No hope of survivors in deadly Nepal crash

Rescuers have no chance of finding any survivors of Nepal's deadliest plane crash in 30 years, officials say, but workers will continue to search for the remains of the last missing passenger.

Rescue teams used drones and rappelled down deep gorges on Tuesday to sift through the charred remains of the Yeti Airlines ATR 72 turboprop, which was carrying 72 people when it crashed near the tourist city of Pokhara on Sunday morning.

"There is no possibility of finding any survivor. We have collected 71 bodies so far. The search for the last one will continue," Tek Bahadur KC, a top district official in Pokhara, said on Wednesday.

Australian man Myron William Love was confirmed as one of the passengers who perished.

The 29-year-old Sydneysider was identified as a casual teacher from Bronte and an avid surfer, cyclist, photographer and traveller. His family described him as a rock who always lived life to the fullest.

Identifying bodies and accounting for all 72 people ha been difficult because of the state of the remains, said Ajay KC, a police official at the rescue site.

"Until the hospital tests show all 72 bodies, we'll continue to search for the last person," Ajay KC said.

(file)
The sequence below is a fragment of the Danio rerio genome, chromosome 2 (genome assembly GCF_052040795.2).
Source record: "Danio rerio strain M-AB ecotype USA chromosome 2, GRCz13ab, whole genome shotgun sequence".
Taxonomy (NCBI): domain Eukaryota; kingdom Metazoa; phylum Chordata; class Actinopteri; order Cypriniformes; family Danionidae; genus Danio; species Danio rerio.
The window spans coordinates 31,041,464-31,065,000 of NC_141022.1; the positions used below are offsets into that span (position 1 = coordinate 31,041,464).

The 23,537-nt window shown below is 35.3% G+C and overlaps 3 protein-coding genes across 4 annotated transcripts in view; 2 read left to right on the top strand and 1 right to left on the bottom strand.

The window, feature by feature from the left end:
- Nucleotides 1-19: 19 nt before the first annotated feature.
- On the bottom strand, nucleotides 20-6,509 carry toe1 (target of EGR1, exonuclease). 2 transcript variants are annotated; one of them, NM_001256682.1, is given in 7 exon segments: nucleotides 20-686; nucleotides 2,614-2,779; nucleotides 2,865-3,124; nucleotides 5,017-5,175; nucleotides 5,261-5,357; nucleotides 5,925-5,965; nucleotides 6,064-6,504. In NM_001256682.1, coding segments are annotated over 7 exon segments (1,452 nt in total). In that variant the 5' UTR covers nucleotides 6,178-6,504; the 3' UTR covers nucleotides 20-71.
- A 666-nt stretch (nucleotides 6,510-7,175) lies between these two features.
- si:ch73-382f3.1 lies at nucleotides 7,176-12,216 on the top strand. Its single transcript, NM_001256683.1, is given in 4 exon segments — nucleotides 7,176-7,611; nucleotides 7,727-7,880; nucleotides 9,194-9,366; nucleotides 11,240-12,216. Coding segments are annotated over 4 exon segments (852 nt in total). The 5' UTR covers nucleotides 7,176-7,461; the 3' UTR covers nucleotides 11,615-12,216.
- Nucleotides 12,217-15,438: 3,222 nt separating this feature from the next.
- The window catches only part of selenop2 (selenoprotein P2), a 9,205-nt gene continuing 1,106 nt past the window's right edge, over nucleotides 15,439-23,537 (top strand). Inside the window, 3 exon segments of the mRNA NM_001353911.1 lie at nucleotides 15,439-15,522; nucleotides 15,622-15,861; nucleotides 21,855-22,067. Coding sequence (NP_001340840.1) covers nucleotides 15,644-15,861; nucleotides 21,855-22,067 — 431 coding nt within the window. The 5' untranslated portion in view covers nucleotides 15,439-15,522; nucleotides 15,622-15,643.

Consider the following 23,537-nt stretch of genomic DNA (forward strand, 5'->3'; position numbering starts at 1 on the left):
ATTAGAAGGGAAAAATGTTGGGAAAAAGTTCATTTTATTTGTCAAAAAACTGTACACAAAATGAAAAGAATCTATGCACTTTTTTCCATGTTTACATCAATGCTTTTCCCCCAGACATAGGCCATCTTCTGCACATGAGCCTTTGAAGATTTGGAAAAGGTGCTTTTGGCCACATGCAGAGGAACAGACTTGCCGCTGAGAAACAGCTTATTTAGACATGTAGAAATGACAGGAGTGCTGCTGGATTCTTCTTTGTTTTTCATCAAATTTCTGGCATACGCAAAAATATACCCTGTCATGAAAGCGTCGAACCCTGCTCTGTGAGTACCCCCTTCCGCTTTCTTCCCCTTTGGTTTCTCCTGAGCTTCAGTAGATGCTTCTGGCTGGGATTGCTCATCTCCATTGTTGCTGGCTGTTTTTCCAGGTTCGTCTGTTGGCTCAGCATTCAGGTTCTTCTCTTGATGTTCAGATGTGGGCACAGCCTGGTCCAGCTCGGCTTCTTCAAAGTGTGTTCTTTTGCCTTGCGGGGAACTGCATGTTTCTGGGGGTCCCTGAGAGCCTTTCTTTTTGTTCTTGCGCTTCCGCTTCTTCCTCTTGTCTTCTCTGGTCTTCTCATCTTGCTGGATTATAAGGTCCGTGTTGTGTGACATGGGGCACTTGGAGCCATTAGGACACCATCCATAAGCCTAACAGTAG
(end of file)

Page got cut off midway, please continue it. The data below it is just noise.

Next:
Search teams found 68 bodies on the day of the crash, and two more were recovered on Monday before the search was called off.

One more body had been recovered as of late Tuesday afternoon, officials said.

Teams had diverted the flow of a nearby river to look for bodies, said Gurudutt Ghimire, another official who is part of search operations.

"There is nothing left there. But the search will continue," Ghimire said.

An airport official said 48 bodies were brought to the capital Kathmandu on Tuesday and sent to a hospital for autopsies, while 22 bodies were being handed over to families in Pokhara.

Tulsi Kandel, who works at Kathmandu's Tribhuvan University Teaching Hospital, said it could take up to a week to complete the autopsies.

On Monday, searchers found the cockpit voice recorder and flight data recorder from the flight, both in good condition, a discovery that is likely to help investigators determine what caused the crash.

Because Nepal does not have facilities to read the so called black boxes, the devices will be sent wherever the manufacturer recommends.

Under international aviation rules, the crash investigation agencies of the countries where the plane and engines were designed and built are automatically part of the inquiry.

ATR is based in France and the plane's engines were manufactured in Canada by Pratt & Whitney Canada.

French and Canadian air accident investigators have said they plan to take part in the probe.